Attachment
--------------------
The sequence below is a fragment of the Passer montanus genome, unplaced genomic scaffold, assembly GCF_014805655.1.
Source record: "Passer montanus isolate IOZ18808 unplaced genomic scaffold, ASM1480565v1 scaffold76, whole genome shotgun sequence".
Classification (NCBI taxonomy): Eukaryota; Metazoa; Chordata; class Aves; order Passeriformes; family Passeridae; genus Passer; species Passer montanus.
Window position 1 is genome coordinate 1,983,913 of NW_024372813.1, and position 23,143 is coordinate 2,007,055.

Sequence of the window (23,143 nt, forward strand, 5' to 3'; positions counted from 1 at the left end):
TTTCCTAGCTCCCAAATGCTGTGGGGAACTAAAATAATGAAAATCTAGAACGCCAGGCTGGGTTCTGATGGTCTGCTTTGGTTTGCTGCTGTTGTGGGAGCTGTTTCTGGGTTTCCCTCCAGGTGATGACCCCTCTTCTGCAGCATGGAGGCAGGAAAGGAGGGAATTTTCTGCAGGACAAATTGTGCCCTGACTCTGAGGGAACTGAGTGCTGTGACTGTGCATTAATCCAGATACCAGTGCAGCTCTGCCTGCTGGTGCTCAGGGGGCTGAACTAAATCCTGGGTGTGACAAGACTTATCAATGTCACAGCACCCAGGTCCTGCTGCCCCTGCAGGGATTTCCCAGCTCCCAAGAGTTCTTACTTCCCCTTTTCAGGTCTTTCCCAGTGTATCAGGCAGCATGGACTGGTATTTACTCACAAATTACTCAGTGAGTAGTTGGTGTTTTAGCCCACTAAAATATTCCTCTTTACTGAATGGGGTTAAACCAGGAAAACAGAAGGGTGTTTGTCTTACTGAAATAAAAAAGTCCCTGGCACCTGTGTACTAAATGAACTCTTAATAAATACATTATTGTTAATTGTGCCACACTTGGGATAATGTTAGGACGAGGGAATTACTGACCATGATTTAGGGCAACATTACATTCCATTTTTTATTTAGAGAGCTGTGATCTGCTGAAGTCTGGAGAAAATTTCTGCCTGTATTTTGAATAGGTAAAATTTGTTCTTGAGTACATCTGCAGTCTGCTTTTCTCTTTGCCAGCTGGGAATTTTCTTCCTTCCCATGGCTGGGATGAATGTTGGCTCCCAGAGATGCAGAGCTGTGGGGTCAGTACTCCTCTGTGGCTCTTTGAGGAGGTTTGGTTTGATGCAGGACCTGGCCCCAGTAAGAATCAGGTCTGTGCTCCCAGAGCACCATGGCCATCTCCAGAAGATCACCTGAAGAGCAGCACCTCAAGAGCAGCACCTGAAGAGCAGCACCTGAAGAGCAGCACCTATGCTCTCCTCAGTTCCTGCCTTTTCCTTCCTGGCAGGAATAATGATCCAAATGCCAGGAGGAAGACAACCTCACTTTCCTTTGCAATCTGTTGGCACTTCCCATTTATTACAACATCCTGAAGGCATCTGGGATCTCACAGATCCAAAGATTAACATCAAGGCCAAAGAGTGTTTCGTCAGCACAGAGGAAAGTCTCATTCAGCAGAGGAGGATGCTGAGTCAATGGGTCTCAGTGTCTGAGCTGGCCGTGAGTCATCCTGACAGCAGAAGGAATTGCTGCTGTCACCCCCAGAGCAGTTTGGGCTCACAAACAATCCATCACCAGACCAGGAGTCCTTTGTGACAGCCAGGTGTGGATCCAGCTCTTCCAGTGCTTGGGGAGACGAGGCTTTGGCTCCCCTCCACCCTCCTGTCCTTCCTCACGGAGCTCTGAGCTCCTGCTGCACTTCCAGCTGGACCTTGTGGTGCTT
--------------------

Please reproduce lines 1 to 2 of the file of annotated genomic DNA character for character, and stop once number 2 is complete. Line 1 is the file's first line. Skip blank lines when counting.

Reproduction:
The sequence below is a fragment of the Passer montanus genome, unplaced genomic scaffold, assembly GCF_014805655.1.
Source record: "Passer montanus isolate IOZ18808 unplaced genomic scaffold, ASM1480565v1 scaffold76, whole genome shotgun sequence".